ALEXANDER ALFRED MOFFAT

 Town Clerk of Ipswich 1925 – 1946

 

Born: 26th September 1880, Ipswich.

 

Father: John Moffat, born 21st November 1850, Ipswich. John Moffat died 26th October 1932, at his residence 108, Rectory Road, Ipswich. Laid to rest Ipswich Old Cemetery, Section O.

 

Mother: Clara Moffat (nee Taylor), born 17th January 1856, Ipswich – daughter of Henry Taylor, a plumber and Mary Ann Taylor (nee Crisp), of Bath Street, Ipswich.

 

CENSUS

 

1881   Melbourne Villas, Wherstead Road, St. Mary Stoke, Ipswich.

Alexander was a year old and living his parents.

John, 30, a Commercial Clerk – Woollen Draper.

Clara, 25.

1 female general domestic servant.

 

1891   May Villas, Rectory Road, St. Mary Stoke, Ipswich.

Alexander was 11 years old and living with his parents and brother.

John, 40, a Ledger Clerk – Grocer.

Clara, 35.

Archibald, 6.

 

1901   May Villas, 108, Rectory Road, St. Mary Stoke, Ipswich.

Alexander was 21 years old, a Clerk. He was living with his parents and brother.

John, 50, Clerk – Stationers.

Clara, 45.

Archibald, 16, a Clerk.

 

1911   61, Gainsborough Road, Ipswich.

Alexander was 31 years old, a Solicitor – Borough Council. He was married and head of the household.

Katherine, 27.

John, 1.

 

On the 11th April 1908, at the Friars Street Chapel, Ipswich, Alexander married Katherine Mary Hamblin, born 4th September 12883, St. Helen’s, Ipswich – daughter of Robert and Matilda Hamblin, of 19, Gippeswyk Road, Ipswich.

 

Katherine’s brother, John Edward Hamblin lost his life during the First World War. John was ranked a Lieutenant, of the Suffolk Regiment, 12th Battalion, he was killed in action on the 24th March 1918, aged 32. John is commemorated on the Arras Memorial, Pas de Calais, France. He was a widower with two young children. Robert and Matilda Hamblin became guardians of Amy and Robert.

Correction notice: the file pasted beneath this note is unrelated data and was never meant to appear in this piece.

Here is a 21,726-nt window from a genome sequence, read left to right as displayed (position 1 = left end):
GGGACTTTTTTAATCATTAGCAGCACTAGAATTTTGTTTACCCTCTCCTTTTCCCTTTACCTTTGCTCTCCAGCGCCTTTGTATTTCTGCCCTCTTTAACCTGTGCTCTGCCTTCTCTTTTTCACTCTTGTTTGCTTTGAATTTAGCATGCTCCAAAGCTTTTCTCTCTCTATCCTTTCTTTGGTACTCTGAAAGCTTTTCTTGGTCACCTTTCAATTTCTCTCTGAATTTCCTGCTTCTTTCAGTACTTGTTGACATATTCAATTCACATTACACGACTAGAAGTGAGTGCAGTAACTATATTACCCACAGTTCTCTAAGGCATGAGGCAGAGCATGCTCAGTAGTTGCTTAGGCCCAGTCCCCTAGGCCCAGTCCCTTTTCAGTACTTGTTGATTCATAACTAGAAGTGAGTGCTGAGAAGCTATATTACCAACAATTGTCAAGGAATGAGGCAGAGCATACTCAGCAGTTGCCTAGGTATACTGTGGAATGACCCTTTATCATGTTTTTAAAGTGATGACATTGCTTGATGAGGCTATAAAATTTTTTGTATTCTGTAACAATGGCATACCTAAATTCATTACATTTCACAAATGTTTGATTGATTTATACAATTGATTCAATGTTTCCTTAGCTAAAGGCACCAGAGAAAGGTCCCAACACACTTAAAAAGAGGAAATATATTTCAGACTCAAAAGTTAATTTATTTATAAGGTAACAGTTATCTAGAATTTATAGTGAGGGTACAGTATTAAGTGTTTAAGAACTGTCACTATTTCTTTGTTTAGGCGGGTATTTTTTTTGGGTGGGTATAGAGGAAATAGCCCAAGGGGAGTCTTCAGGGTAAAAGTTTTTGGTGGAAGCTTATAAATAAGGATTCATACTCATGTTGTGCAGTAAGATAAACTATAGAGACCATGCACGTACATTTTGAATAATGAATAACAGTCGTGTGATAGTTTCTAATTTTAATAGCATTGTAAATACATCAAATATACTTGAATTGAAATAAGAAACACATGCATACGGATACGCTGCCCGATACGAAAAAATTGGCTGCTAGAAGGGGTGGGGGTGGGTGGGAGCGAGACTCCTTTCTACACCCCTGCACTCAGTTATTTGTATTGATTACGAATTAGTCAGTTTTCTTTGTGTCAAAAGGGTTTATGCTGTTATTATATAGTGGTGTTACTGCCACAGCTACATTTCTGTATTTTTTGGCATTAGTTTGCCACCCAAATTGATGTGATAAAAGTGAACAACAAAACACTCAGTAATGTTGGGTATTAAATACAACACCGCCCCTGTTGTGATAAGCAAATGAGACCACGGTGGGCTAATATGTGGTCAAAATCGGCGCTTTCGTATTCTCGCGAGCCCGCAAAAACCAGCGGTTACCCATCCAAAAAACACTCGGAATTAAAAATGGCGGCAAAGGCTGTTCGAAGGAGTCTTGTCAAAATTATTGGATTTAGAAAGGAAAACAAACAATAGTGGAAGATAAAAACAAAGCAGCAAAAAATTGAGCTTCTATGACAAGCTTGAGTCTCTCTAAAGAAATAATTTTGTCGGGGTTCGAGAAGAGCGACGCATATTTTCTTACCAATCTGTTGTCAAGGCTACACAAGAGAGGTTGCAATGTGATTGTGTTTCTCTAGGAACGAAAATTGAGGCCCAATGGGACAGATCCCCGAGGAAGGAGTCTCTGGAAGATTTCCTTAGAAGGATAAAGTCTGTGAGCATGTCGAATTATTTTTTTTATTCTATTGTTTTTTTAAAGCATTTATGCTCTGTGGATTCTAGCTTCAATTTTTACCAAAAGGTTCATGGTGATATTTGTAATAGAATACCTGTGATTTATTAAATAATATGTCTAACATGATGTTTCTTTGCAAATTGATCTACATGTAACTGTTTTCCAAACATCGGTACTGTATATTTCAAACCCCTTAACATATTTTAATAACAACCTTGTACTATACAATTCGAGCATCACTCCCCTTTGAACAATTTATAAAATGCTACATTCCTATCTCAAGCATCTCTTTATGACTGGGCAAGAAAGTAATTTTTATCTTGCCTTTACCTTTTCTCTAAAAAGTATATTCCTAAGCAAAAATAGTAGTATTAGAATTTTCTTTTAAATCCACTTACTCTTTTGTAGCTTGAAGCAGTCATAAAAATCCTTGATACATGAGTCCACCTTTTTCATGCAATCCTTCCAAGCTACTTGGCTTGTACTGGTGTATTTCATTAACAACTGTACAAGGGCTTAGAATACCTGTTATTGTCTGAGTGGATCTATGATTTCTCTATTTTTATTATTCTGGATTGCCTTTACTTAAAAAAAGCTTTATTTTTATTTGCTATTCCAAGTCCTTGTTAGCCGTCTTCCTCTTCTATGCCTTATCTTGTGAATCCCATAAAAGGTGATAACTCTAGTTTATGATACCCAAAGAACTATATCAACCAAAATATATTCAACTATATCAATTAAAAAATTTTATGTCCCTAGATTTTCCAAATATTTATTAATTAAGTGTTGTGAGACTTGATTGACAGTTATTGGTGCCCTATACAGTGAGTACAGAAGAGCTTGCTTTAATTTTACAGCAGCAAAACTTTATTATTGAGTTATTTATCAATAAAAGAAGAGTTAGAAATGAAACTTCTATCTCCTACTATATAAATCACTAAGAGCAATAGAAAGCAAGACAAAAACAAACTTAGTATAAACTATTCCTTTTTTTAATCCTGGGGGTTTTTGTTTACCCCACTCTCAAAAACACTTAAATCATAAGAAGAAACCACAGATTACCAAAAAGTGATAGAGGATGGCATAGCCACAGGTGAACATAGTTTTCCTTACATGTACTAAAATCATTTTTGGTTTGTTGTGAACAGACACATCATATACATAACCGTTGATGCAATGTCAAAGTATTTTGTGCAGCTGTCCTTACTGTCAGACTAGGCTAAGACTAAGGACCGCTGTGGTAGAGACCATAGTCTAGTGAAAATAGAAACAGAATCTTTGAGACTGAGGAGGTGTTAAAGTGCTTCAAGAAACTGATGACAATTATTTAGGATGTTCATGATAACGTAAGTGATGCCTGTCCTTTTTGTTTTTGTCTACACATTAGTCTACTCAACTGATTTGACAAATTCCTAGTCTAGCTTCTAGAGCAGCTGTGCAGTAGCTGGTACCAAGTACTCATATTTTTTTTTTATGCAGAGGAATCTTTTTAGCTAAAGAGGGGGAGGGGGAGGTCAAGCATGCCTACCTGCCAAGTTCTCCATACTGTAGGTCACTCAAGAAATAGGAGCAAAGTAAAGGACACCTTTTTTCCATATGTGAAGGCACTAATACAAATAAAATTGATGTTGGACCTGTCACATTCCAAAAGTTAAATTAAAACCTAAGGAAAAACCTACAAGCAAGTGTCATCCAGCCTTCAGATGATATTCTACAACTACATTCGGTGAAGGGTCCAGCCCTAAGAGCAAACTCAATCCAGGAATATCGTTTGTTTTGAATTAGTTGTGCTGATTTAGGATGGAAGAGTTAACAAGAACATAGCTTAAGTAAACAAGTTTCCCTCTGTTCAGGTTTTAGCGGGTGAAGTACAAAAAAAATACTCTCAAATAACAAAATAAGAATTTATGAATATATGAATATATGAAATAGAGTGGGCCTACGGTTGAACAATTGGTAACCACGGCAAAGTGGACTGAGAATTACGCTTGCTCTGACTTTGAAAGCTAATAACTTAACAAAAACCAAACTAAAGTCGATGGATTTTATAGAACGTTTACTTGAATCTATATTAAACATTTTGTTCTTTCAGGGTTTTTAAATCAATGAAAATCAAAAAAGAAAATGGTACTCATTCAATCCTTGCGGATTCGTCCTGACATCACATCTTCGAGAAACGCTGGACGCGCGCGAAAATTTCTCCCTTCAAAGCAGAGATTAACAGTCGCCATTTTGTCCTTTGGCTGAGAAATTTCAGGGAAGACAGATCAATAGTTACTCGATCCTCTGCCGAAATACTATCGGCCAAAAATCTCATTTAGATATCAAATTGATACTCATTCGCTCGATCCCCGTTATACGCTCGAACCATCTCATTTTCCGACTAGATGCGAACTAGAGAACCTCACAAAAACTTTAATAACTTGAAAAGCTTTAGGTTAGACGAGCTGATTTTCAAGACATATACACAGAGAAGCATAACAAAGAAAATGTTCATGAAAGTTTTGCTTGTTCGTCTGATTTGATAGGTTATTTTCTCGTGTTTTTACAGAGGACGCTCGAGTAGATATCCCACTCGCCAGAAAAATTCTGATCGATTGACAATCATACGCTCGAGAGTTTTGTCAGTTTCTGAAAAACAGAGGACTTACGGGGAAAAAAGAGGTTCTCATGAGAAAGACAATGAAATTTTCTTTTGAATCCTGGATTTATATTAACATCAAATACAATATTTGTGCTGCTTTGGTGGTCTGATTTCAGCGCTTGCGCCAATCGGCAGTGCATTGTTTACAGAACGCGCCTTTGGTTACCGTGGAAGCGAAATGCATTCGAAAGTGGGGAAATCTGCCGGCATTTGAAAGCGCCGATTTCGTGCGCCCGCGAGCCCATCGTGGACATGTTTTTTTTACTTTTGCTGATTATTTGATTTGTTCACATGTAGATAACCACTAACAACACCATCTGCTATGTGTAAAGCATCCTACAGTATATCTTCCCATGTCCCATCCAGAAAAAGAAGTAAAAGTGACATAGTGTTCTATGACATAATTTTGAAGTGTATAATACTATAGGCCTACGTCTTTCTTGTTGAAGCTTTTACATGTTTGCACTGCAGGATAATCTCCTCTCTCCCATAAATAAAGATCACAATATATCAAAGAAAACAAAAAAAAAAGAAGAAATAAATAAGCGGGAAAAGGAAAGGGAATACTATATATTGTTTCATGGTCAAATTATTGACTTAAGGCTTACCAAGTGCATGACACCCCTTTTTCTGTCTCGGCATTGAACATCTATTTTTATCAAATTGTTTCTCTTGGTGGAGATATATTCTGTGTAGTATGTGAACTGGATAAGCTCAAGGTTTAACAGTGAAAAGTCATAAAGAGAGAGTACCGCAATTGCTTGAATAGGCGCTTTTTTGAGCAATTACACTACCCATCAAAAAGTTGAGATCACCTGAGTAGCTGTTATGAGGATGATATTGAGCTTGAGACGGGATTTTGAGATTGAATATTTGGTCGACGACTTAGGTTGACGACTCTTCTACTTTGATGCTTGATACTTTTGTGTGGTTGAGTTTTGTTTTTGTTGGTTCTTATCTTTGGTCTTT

ENGLAND & WALES REGISTER 1939

Alexander was the Town Clerk for Ipswich Brough Council. During the Second World War Alexander was a Co-ordinating Officer – Civil Defence. He and Katherine were living at their family home – 8, Parkside Avenue, Ipswich.

Katherine, unpaid domestic duties.

1 other.

widowed mother – Clara Moffat.

2 female domestic servants.

IPSWICH TRADE UNIONISTS VISIT THE MAYOR

On Thursday, 27th February 1908, the Mayor of Ipswich, Harry Raffe received a deputation representing about 200 unemployed Trade Unionists. Harry was attended by the Town Clerk, Mr. Will Bantoft and Mr. Alexander Alfred Moffat, of the Town Clerk’s office, who met with the deputation in the Mayor’s Parlour at the Town Hall. At the request of the Mayor, Mr. Francis James Ellis, a jobbing compositor and Mr. Robert Frederick Jackson, a stonemason submitted the programme which they wished to have carried out. First was an application to the Right Hon. John Burns for a grant, and it was pointed out that if other towns were able to get assistance, surely Ipswich might too. Next to work which might be found in Ipswich for the unemployed, Francis Ellis mentioned the provision of public urinals and of shelters at the various tramway terminal. Francis Ellis felt that an improvement might be made at Stoke Bathing Place, and that was a great deal of work which wanting doing at the Town Hall. Francis continued to say that if Ipswich Council saw their way to providing work, they would ask for the maintenance of an eight-hour day, and for pay at the Union rate for the district, even if they only worked three or four days in the week.